Guest Post by James Scruton
“They resemble Eskimo Pies,” says George Bilgere of his air-conditioned neighbors in the title poem of his latest collection, Central Air, “or boxes of frozen peas.” Characteristically, he goes on to concede, “Not a bad life, I guess,” though admitting he’d miss the crickets “simmering / through summer, and the love / song of cicadas, burning / all night for each other, insect / ecstasies beyond our dreams.” This even-handedness typifies Bilgere’s approach, the poet awed by his good fortune on a pleasant summer evening (“Ripeness”) but also acknowledging the countless daily injustices suffered by others (“Summer Pass,” “For the Slip ‘N Slide”) as well as horrors on a global scale (“Chernobyl,” “Reichstag”). Bilgere delights in detail (“the stalled machinery” of a dead bee) as much as in the acoustics of language and the subtleties of line. Note the fatigue conveyed by the d’s in his description of a waitress’s voice (“tired, / frayed around the edges”) and the sudden, brightening weightlessness of the two-line stanza that follows:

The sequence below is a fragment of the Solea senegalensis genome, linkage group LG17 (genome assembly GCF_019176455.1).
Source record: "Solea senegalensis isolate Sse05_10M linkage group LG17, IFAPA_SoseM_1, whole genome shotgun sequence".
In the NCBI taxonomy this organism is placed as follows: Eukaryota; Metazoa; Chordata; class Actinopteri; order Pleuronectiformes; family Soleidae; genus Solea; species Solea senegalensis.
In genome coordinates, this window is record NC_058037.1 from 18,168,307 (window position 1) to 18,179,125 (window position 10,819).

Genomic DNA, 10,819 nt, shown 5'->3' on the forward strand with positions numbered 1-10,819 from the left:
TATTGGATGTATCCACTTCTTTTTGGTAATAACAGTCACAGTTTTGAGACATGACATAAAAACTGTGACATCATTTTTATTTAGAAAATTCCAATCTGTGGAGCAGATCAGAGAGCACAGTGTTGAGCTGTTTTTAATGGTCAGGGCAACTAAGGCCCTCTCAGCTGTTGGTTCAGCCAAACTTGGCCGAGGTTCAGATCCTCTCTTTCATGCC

But what she said hung sparkling
in the air, so masterful…
The collection produces the same heartening effect, Bilgere’s work a balance of light and dark, the amusing and the profound.
Central Air by George Bilgere. University of Pittsburgh Press, 2022.
Reviewer bio: James Scruton is the author of two full collections and five chapbooks of poetry as well as dozens of reviews, essays, and articles on poetry, fiction, and non-fiction.
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